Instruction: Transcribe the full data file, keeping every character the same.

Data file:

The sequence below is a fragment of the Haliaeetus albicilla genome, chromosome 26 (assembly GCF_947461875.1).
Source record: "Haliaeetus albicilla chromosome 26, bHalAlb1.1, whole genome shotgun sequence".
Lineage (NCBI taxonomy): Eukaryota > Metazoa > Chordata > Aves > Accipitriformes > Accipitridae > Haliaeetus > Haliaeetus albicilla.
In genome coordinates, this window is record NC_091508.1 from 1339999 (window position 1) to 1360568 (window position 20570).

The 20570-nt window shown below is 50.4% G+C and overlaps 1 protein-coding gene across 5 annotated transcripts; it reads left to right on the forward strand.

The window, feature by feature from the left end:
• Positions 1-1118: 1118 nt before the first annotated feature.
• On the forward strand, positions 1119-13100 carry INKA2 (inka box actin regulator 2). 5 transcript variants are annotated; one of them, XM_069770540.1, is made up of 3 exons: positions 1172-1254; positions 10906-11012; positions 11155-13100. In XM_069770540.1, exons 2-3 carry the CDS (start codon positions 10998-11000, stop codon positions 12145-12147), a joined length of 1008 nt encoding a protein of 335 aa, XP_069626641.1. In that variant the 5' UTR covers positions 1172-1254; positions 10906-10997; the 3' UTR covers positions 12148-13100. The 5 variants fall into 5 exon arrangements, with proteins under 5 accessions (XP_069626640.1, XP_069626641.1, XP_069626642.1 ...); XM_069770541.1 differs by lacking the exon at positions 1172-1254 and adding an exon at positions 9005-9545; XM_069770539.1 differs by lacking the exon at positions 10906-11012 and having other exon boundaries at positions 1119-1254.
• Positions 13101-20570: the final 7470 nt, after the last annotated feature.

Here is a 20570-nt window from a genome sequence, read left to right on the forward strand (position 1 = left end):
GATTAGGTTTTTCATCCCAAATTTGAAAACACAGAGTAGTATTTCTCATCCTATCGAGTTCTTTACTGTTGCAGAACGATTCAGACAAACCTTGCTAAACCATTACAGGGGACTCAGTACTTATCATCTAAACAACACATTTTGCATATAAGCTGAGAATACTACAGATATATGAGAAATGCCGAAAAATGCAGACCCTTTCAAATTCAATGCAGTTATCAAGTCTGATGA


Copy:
The sequence below is a fragment of the Haliaeetus albicilla genome, chromosome 26 (assembly GCF_947461875.1).
Source record: "Haliaeetus albicilla chromosome 26, bHalAlb1.1, whole genome shotgun sequence".
Lineage (NCBI taxonomy): Eukaryota > Metazoa > Chordata > Aves > Accipitriformes > Accipitridae > Haliaeetus > Haliaeetus albicilla.
In genome coordinates, this window is record NC_091508.1 from 1339999 (window position 1) to 1360568 (window position 20570).

The 20570-nt window shown below is 50.4% G+C and overlaps 1 protein-coding gene across 5 annotated transcripts; it reads left to right on the forward strand.

The window, feature by feature from the left end:
• Positions 1-1118: 1118 nt before the first annotated feature.
• On the forward strand, positions 1119-13100 carry INKA2 (inka box actin regulator 2). 5 transcript variants are annotated; one of them, XM_069770540.1, is made up of 3 exons: positions 1172-1254; positions 10906-11012; positions 11155-13100. In XM_069770540.1, exons 2-3 carry the CDS (start codon positions 10998-11000, stop codon positions 12145-12147), a joined length of 1008 nt encoding a protein of 335 aa, XP_069626641.1. In that variant the 5' UTR covers positions 1172-1254; positions 10906-10997; the 3' UTR covers positions 12148-13100. The 5 variants fall into 5 exon arrangements, with proteins under 5 accessions (XP_069626640.1, XP_069626641.1, XP_069626642.1 ...); XM_069770541.1 differs by lacking the exon at positions 1172-1254 and adding an exon at positions 9005-9545; XM_069770539.1 differs by lacking the exon at positions 10906-11012 and having other exon boundaries at positions 1119-1254.
• Positions 13101-20570: the final 7470 nt, after the last annotated feature.

Here is a 20570-nt window from a genome sequence, read left to right on the forward strand (position 1 = left end):
GATTAGGTTTTTCATCCCAAATTTGAAAACACAGAGTAGTATTTCTCATCCTATCGAGTTCTTTACTGTTGCAGAACGATTCAGACAAACCTTGCTAAACCATTACAGGGGACTCAGTACTTATCATCTAAACAACACATTTTGCATATAAGCTGAGAATACTACAGATATATGAGAAATGCCGAAAAATGCAGACCCTTTCAAATTCAATGCAGTTATCAAGTCTGATGA